Cognition Workshop 1/26: Andrew Stier

ALBATROSS: fAst fiLtrationĀ BAsed geomeTRy via stOchasticĀ Sub-Sampling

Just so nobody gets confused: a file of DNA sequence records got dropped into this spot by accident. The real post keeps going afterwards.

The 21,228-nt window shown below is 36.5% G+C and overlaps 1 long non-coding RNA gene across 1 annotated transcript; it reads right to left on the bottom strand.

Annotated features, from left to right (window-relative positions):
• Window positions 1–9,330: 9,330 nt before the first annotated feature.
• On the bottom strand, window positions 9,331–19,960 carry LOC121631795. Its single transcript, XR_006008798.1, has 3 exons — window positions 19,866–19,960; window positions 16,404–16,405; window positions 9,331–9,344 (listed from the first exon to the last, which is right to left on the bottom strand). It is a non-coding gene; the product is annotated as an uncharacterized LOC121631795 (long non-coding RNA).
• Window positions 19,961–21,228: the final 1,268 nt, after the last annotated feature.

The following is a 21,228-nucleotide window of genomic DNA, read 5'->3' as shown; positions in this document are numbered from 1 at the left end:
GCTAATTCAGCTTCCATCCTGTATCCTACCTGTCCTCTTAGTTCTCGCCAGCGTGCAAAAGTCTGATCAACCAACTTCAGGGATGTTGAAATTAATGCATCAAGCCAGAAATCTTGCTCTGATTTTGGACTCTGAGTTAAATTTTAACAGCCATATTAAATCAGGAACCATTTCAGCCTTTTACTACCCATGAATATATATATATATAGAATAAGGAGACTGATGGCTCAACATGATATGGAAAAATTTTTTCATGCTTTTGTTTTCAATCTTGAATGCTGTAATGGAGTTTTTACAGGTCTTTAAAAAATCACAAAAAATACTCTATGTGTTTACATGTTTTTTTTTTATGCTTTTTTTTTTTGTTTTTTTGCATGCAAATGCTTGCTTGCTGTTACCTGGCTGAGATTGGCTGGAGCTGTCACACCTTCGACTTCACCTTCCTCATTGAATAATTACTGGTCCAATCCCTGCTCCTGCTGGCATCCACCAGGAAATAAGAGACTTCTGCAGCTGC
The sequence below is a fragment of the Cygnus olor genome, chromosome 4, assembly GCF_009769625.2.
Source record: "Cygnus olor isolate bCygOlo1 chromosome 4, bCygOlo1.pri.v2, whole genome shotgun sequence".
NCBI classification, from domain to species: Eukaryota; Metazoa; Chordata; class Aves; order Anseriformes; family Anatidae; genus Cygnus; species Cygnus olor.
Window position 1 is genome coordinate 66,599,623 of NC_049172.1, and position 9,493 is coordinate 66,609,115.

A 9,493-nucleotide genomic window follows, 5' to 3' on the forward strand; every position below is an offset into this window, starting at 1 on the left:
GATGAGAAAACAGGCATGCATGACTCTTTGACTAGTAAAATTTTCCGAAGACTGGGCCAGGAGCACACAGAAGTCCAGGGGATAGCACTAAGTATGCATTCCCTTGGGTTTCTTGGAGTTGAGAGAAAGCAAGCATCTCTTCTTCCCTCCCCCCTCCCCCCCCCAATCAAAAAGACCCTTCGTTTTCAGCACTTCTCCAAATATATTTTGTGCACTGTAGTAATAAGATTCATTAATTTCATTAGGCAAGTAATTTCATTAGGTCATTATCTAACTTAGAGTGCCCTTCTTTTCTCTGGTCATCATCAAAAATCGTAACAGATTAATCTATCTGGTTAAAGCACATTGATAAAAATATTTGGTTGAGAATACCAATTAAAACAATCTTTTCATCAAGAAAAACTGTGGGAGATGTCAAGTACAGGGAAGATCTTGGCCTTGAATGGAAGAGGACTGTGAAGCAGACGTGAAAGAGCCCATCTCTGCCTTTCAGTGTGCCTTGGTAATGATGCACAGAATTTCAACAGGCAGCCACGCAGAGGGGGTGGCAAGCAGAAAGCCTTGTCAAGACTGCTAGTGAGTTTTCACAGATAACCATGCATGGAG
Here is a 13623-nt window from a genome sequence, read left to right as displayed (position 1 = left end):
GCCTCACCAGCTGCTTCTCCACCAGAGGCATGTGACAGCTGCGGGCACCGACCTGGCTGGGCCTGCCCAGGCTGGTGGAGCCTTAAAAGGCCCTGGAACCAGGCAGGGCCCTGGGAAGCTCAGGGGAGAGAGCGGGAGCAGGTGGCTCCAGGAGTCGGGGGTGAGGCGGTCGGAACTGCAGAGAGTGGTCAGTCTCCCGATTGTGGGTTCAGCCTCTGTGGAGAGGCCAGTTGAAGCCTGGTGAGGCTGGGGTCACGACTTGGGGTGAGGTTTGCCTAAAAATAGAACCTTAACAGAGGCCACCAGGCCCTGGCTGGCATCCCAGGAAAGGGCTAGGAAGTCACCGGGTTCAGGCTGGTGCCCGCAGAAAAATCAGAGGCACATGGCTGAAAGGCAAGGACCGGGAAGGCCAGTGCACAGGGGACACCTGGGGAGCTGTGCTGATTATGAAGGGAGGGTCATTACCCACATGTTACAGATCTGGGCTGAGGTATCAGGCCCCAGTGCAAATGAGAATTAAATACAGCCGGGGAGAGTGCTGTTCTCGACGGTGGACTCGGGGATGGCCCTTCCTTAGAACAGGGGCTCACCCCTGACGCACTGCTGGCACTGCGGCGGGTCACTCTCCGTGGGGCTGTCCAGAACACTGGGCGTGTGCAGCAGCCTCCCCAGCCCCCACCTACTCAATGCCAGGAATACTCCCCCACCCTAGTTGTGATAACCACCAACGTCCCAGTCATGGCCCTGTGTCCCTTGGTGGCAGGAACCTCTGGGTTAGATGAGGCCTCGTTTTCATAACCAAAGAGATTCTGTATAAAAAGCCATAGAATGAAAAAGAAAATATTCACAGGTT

What are the intrinsic patterns that shape distributions of biological data? Often, we use analysis techniques that assume that our data come from a flat Euclidean space (e.g., PCA, tSNE, and eigenvector decomposition). However biological data often looks like it has been sampled from a space with some curvature. In this talk, I will build some intuition for curved spaces, particularly spaces with negative curvature, i.e. Hyperbolic spaces, and discuss why these geometries might be better frameworks than Euclidean or flat space to analyze biological data. In addition, I will introduce a new statistical topological data analysis (TDA) protocol to detect geometric structure in biological data and determine whether your data comes from a curved or flat space. This statistical protocol reduces TDA’s memory requirements and makes it possible for scientists with modest computing resources to infer the underlying geometry of their data. Finally, I will demonstrate this protocol by mapping the topology of functional correlations for the entire human cortex, something that was previously infeasible.

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